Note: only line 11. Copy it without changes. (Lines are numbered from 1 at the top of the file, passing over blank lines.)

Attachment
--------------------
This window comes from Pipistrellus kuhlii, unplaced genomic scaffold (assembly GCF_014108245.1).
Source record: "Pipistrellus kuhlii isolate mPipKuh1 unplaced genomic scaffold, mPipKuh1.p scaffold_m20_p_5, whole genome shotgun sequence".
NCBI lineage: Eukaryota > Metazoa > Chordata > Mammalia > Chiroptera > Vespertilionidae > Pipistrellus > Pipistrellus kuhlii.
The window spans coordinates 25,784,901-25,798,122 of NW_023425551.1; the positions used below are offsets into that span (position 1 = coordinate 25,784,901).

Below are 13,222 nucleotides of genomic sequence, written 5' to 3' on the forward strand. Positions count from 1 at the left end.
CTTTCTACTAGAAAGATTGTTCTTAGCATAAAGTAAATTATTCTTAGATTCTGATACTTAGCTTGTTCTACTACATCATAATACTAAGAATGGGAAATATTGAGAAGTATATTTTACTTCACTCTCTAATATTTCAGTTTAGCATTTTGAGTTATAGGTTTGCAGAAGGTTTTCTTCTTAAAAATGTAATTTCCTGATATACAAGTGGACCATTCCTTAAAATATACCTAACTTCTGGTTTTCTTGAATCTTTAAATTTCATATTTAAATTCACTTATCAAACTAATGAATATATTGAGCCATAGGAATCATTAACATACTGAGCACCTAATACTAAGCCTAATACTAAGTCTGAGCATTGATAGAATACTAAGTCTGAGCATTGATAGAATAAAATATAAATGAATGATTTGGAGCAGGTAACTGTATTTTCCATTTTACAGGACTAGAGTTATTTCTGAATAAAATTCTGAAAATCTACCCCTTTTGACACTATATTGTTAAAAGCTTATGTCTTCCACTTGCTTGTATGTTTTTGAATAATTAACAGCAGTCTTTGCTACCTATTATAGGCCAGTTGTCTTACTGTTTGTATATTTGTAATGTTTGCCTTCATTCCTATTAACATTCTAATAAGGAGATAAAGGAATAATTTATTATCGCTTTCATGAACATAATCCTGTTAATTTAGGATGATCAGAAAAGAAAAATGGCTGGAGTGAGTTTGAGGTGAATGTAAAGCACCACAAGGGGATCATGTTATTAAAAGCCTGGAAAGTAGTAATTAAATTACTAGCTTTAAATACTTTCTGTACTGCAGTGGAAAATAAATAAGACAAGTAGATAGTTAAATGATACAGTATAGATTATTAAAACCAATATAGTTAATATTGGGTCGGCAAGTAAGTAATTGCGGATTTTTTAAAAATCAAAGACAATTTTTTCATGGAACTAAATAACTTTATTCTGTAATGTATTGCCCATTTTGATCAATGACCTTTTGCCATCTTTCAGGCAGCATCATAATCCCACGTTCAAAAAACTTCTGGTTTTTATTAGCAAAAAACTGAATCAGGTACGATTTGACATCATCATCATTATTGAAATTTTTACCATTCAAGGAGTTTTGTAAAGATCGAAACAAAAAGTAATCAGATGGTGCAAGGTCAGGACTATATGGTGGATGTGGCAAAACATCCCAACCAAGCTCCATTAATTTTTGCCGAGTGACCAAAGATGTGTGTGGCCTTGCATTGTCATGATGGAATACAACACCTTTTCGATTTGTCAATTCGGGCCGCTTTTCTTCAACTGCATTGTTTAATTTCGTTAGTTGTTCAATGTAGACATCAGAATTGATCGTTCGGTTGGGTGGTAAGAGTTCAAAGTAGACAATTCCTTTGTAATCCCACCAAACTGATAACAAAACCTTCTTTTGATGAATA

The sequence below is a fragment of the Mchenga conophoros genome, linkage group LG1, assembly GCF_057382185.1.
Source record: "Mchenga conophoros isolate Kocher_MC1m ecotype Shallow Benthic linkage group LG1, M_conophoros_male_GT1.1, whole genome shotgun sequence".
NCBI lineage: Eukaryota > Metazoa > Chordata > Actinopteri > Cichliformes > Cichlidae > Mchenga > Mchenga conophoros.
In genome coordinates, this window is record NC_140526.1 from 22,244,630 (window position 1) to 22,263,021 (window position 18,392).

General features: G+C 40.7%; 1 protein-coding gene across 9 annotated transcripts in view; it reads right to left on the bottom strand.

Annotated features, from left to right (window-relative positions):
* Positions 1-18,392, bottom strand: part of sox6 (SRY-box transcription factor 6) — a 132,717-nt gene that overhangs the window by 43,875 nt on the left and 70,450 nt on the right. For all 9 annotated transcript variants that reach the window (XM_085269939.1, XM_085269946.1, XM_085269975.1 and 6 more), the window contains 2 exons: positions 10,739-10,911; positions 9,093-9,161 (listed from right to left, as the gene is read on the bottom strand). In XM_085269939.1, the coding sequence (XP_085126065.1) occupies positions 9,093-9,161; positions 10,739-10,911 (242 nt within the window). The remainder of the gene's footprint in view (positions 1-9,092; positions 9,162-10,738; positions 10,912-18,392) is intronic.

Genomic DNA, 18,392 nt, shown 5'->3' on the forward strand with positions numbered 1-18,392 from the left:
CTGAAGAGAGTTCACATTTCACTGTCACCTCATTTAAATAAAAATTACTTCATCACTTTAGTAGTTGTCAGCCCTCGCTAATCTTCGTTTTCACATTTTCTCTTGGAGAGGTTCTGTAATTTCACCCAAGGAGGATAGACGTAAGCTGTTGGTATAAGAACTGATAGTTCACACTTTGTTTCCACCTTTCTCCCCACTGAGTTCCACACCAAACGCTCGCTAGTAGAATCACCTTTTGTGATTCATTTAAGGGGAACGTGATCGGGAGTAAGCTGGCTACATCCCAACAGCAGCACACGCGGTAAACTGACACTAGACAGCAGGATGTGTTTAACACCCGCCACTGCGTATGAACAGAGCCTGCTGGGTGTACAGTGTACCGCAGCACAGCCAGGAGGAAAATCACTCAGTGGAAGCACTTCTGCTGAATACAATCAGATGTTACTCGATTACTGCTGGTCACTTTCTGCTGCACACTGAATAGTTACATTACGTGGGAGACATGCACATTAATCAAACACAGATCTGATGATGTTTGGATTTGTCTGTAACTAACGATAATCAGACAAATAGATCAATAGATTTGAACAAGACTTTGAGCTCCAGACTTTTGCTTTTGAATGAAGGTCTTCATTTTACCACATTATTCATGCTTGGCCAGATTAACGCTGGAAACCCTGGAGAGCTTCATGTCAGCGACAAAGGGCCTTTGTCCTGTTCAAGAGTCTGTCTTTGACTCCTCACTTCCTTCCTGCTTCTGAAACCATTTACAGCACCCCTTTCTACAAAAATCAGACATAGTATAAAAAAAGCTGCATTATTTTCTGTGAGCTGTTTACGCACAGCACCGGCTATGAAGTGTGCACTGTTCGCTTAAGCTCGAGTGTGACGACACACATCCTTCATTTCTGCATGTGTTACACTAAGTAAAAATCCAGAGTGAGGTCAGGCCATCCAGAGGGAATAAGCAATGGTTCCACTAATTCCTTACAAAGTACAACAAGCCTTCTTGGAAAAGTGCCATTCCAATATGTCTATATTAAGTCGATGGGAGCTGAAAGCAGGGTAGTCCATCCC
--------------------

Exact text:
General features: G+C 40.7%; 1 protein-coding gene across 9 annotated transcripts in view; it reads right to left on the bottom strand.